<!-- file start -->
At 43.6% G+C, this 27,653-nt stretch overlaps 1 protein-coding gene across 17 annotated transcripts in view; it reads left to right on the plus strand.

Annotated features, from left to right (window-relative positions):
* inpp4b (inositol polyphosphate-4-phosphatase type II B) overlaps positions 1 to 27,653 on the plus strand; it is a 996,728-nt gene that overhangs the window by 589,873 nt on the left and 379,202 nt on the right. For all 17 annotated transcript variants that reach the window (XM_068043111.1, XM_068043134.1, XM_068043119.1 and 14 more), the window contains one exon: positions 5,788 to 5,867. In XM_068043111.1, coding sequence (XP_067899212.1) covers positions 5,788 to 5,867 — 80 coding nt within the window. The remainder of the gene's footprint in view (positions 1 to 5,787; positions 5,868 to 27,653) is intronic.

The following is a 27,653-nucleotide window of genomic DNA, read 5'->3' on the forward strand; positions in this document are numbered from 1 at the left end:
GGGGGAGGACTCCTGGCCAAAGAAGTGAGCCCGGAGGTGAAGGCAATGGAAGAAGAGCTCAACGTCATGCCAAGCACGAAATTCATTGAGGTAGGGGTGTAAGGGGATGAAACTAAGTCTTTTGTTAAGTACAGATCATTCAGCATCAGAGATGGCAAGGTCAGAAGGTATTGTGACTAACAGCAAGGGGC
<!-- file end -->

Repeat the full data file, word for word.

At 43.6% G+C, this 27,653-nt stretch overlaps 1 protein-coding gene across 17 annotated transcripts in view; it reads left to right on the plus strand.

Annotated features, from left to right (window-relative positions):
* inpp4b (inositol polyphosphate-4-phosphatase type II B) overlaps positions 1 to 27,653 on the plus strand; it is a 996,728-nt gene that overhangs the window by 589,873 nt on the left and 379,202 nt on the right. For all 17 annotated transcript variants that reach the window (XM_068043111.1, XM_068043134.1, XM_068043119.1 and 14 more), the window contains one exon: positions 5,788 to 5,867. In XM_068043111.1, coding sequence (XP_067899212.1) covers positions 5,788 to 5,867 — 80 coding nt within the window. The remainder of the gene's footprint in view (positions 1 to 5,787; positions 5,868 to 27,653) is intronic.

The following is a 27,653-nucleotide window of genomic DNA, read 5'->3' on the forward strand; positions in this document are numbered from 1 at the left end:
GGGGGAGGACTCCTGGCCAAAGAAGTGAGCCCGGAGGTGAAGGCAATGGAAGAAGAGCTCAACGTCATGCCAAGCACGAAATTCATTGAGGTAGGGGTGTAAGGGGATGAAACTAAGTCTTTTGTTAAGTACAGATCATTCAGCATCAGAGATGGCAAGGTCAGAAGGTATTGTGACTAACAGCAAGGGGC